The massive Pura Pusering Jagat is said to be the head quarter of the old Pejeng kingdom. Dating from 1329, this sanctuary is visited by couples who supplicate at the stone lingam and yoni. Further back is a vast stone urn, with gods and Evils carved out on it in portrayal of the Mahabharata story 'Churning the Sea of Milk'.
Pura Luhur Batukau
Pura Tanah Lot is the most popular and picturesque temple in Bali, particularly at nightfall when the site is swarmed by droves of tourists. Yet again, it has all the legitimacy of a stage set – even the tower of rock that the sanctuary sits upon is a splendid architecture (the whole structure was disintegrating) and more than one-third of the rock is artificial.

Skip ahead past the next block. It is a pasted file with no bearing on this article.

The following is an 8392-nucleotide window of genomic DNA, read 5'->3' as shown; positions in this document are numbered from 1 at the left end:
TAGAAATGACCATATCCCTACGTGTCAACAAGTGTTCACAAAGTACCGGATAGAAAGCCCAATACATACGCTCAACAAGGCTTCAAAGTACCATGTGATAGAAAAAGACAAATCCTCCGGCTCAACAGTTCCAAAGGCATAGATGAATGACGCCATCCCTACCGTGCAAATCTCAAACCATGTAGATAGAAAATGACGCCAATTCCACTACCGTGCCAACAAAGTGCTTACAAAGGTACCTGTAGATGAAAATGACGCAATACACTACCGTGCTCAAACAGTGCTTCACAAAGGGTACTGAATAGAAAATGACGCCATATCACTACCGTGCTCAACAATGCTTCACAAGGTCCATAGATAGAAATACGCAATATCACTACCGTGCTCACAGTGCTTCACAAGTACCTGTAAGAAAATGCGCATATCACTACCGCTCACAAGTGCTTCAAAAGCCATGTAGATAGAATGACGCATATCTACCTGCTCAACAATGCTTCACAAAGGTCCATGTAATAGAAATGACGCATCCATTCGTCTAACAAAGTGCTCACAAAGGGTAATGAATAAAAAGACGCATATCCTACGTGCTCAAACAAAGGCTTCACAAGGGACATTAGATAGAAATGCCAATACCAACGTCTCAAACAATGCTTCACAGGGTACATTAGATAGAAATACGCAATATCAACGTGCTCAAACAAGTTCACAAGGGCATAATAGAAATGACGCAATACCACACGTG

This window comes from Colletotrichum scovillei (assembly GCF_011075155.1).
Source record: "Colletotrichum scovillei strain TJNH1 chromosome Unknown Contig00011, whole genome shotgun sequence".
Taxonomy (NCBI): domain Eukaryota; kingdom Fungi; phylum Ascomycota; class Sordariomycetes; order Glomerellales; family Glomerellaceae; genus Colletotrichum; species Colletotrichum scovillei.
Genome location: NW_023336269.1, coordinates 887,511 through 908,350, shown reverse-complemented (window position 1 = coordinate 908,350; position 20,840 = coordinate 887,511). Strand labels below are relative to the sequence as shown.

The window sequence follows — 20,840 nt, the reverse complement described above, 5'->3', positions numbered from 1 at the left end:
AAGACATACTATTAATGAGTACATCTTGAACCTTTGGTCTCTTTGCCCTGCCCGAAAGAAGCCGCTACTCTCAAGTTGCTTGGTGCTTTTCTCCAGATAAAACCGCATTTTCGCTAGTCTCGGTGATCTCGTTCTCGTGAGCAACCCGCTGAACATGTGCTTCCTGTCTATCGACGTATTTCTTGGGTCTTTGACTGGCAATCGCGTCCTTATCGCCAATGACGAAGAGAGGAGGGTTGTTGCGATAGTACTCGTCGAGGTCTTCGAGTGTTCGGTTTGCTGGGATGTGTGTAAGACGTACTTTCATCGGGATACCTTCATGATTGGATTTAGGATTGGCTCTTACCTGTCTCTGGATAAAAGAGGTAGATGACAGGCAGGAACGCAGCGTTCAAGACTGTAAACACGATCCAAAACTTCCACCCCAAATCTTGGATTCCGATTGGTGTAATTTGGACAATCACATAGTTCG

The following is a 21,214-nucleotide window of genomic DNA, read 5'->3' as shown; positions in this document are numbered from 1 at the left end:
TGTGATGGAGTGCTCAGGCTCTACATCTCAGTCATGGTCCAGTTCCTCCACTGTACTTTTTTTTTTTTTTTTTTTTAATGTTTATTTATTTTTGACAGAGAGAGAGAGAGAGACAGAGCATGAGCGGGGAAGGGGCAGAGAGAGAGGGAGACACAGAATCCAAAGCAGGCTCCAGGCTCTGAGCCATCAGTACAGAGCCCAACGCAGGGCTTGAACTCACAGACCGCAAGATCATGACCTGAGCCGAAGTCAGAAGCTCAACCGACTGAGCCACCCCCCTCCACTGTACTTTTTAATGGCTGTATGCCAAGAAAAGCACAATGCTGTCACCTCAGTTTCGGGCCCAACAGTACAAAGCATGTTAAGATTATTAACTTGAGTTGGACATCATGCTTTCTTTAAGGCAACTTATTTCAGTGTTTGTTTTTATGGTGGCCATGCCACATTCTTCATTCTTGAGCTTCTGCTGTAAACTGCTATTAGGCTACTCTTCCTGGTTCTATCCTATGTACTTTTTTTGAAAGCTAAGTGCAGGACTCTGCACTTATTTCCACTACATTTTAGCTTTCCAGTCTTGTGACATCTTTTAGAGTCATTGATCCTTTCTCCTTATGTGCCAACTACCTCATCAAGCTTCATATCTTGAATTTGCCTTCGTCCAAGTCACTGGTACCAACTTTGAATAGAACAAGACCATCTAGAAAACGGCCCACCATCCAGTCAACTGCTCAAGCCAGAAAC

Pura Taman Ayun
Pura Luhur Ulu Watu
This temple sits gloriously on the southwestern tip of the promontory, on sheer bluffs that drop straight into the endless surf. You enter through a unique arched door flanked by statues of Ganesha. Inside, the walls of coral are cladded with impressive carvings inspired by Bali's mythology.
On the inclines of Gunung Batukau, Pura Luhur Batukau was the state sanctuary when Tabanan was an autonomous kingdom. It has seven-roofed sanctums committed to Maha Dewa, the mountain's guardian soul, and other holy places, Bratan, Buyan and Tamblingan lakes. This is surely the most divine temple you can visit without much of a hard work.
Pura Tanah Lot
The gigantic state temple of Pura Taman Ayun, encompassed by a wide, rich canal, was the primary sanctuary of the Mengwi kingdom, which stood still until 1891, when it was vanquished by the neighboring kingdoms of Tabanan and Badung. The huge, open sanctuary was landscaoed in 1634 and remodeled in 1937.
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